I don’t have anything to give me an exact date, even a year, but I do remember writing stories in the little blue-covered test books we were given in elementary school.  The earliest one I can recall was a story something like The Ordinary Princess, but from the perspective of her maid/companion — even then, I was completely uninterested in princesses or other royalty.  I don’t remember the plot, but that feeling has continued to this day; I’d rather follow the exploits of peasants and soldiers and just comment on the nobility from afar.

Paul B. Spence

I’ve always been a storyteller. I wrote sci-fi as far back as junior high.

Tracey Lynn Tobin

The first time I can really remember writing fiction was in the third grade when we were assigned a creative writing assignment. I can’t remember the exact story, but I remember that my title was “The Mystery of the Emerald-Eyed Cat“, and it featured – wait for it – a cat with green eyes. From there I started writing for fun, and what I wrote for the longest time was a series of stories called “The Game Masters“, in which my friends and I would enter in the worlds of video games. Reading that stuff now is like killing myself slowly and painfully, but it was so much fun at the time. I loved incorporating my favorite parts from video games into the story, and I’d write for hours on end. And sometimes, just for fun, I still enjoy writing complete schlock like that. You’ve gotta play sometimes!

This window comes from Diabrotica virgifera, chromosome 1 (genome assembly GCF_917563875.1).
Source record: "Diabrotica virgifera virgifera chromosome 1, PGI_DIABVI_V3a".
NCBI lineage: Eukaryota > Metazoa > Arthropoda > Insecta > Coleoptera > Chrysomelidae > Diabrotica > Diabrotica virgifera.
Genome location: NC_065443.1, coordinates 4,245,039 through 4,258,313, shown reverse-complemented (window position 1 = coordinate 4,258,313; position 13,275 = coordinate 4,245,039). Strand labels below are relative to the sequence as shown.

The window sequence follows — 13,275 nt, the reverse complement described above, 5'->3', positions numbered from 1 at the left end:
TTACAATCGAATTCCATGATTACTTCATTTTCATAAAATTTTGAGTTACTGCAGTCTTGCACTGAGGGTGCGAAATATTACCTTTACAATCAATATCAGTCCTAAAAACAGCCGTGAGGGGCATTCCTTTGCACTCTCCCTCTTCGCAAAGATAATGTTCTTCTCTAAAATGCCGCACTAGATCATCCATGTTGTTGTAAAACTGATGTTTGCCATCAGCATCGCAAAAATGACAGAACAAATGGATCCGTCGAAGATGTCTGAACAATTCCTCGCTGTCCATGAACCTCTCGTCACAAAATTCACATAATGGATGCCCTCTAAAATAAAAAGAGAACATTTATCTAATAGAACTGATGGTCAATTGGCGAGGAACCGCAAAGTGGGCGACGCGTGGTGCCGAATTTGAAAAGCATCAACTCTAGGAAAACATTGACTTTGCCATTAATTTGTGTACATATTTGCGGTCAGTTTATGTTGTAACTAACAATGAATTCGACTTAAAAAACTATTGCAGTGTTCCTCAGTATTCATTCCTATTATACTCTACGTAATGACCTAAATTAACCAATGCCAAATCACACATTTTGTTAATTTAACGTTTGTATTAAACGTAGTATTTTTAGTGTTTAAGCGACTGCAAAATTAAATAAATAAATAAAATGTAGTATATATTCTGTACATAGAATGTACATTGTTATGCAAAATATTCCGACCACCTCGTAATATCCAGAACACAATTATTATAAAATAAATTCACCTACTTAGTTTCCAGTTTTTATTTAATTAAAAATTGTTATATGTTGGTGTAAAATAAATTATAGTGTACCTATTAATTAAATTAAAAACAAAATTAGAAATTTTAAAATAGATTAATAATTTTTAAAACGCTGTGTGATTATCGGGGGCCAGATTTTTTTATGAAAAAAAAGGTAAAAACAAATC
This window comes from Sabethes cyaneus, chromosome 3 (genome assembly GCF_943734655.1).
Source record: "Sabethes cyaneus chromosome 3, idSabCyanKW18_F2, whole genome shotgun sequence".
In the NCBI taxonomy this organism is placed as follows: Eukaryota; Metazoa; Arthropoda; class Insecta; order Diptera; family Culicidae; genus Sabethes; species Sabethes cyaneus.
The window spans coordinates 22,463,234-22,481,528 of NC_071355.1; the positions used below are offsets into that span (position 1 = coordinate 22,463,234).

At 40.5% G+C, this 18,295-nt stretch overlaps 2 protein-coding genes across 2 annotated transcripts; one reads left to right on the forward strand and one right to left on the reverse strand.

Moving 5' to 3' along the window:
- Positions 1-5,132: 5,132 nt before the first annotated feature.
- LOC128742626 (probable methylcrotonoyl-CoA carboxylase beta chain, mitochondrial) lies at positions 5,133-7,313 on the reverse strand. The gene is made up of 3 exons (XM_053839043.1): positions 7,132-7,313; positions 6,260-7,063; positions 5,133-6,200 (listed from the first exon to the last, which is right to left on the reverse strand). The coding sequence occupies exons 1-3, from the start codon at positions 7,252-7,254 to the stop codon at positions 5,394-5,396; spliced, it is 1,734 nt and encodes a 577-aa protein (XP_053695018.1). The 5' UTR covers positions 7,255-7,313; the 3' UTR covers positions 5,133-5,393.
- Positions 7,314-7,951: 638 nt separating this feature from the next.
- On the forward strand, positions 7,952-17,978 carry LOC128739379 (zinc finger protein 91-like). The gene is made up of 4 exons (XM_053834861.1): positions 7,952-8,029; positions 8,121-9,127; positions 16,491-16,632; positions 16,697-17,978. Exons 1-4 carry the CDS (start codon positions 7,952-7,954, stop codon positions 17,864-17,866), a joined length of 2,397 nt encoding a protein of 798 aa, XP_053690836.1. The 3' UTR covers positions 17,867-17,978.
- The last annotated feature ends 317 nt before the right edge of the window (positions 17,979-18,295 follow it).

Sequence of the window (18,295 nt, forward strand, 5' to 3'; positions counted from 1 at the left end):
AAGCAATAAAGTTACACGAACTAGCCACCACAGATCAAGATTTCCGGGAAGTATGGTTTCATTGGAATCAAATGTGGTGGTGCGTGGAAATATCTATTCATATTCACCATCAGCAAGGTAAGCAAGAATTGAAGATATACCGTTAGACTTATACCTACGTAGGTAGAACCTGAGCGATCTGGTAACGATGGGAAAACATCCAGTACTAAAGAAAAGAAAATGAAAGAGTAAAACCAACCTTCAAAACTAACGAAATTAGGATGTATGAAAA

D. T. Nova

When I was 13 or so. Science fiction short stories, both original ones and fanfiction. But I got sidetracked and didn’t start writing with intent to publish until much later.

Allen Tiffany

As I recall, the first complete story was of a sword fight between a powerful man and a god. I don’t really remember why they were fighting other than that the man had failed whatever mission he was on, and he believed the god had betrayed him. The battle took place in the clouds over the North Pole (don’t ask me why), and after the man was cut in half and died, he regained consciousness as a newborn. Whatever his task was, the god had sent him back to try again.

No, it made no sense, and it was heavy on action, but it was the first complete story I wrote. I think I was about 10.

My first attempt at a novel was when I was in 7th grade. The story line went like this: We all went to school one day (in central Kansas), and shortly after we got there metal shutters came down over all the windows and doors, and the school started sinking into the ground. We were told to sit on the floor near our lockers as the school was lowered to a massive railroad deep underground. Once on the railroad, the entire building with us in it began moving south at about 10 miles per hour. We were told that life on Earth was about to be extinguished by some terrible event. Our school, and those of us that attended it, had been randomly selected to be saved. We were going to ride the underground rail under Kansas, Oklahoma, and Texas before we were to eventually descend to the seabed in the Gulf of Mexico (you would think the gov’t would have picked a school on the coast, from Houston, for instance).  From there – after various misadventures – we were going to reemerge and restart humanity.

This one does not make much sense either, and I only got about 10% of it written, but I learned from it and began to think in terms of novels rather than short stories.

Linda G. Hill